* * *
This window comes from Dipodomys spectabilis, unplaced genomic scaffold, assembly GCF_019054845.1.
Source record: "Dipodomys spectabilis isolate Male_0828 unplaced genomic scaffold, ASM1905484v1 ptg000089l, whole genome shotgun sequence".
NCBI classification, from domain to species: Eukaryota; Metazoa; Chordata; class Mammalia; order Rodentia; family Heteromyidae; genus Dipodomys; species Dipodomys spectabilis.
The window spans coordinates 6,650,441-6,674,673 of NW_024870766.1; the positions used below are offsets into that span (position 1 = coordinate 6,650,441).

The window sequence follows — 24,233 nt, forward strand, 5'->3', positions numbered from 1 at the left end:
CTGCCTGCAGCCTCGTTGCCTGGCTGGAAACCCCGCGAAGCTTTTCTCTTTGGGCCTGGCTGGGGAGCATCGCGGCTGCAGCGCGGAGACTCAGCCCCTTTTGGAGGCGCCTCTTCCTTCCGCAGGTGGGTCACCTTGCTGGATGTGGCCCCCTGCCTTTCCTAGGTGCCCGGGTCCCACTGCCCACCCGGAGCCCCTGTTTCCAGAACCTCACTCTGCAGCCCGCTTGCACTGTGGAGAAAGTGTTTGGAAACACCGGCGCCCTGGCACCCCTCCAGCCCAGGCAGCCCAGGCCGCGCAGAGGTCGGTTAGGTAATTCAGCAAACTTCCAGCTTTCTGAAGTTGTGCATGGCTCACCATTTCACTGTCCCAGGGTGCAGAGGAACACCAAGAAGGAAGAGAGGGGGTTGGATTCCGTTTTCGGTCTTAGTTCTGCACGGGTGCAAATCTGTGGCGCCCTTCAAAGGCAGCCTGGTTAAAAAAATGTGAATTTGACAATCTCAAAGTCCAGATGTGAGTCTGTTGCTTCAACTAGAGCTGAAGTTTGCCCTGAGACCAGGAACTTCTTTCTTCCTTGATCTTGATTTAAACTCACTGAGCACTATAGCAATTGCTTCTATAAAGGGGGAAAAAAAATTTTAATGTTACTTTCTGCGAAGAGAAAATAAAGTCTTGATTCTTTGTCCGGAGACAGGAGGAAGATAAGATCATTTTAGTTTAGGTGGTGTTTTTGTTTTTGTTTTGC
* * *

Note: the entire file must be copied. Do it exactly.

This window comes from Dipodomys spectabilis, unplaced genomic scaffold, assembly GCF_019054845.1.
Source record: "Dipodomys spectabilis isolate Male_0828 unplaced genomic scaffold, ASM1905484v1 ptg000089l, whole genome shotgun sequence".
NCBI classification, from domain to species: Eukaryota; Metazoa; Chordata; class Mammalia; order Rodentia; family Heteromyidae; genus Dipodomys; species Dipodomys spectabilis.
The window spans coordinates 6,650,441-6,674,673 of NW_024870766.1; the positions used below are offsets into that span (position 1 = coordinate 6,650,441).

The window sequence follows — 24,233 nt, forward strand, 5'->3', positions numbered from 1 at the left end:
CTGCCTGCAGCCTCGTTGCCTGGCTGGAAACCCCGCGAAGCTTTTCTCTTTGGGCCTGGCTGGGGAGCATCGCGGCTGCAGCGCGGAGACTCAGCCCCTTTTGGAGGCGCCTCTTCCTTCCGCAGGTGGGTCACCTTGCTGGATGTGGCCCCCTGCCTTTCCTAGGTGCCCGGGTCCCACTGCCCACCCGGAGCCCCTGTTTCCAGAACCTCACTCTGCAGCCCGCTTGCACTGTGGAGAAAGTGTTTGGAAACACCGGCGCCCTGGCACCCCTCCAGCCCAGGCAGCCCAGGCCGCGCAGAGGTCGGTTAGGTAATTCAGCAAACTTCCAGCTTTCTGAAGTTGTGCATGGCTCACCATTTCACTGTCCCAGGGTGCAGAGGAACACCAAGAAGGAAGAGAGGGGGTTGGATTCCGTTTTCGGTCTTAGTTCTGCACGGGTGCAAATCTGTGGCGCCCTTCAAAGGCAGCCTGGTTAAAAAAATGTGAATTTGACAATCTCAAAGTCCAGATGTGAGTCTGTTGCTTCAACTAGAGCTGAAGTTTGCCCTGAGACCAGGAACTTCTTTCTTCCTTGATCTTGATTTAAACTCACTGAGCACTATAGCAATTGCTTCTATAAAGGGGGAAAAAAAATTTTAATGTTACTTTCTGCGAAGAGAAAATAAAGTCTTGATTCTTTGTCCGGAGACAGGAGGAAGATAAGATCATTTTAGTTTAGGTGGTGTTTTTGTTTTTGTTTTGC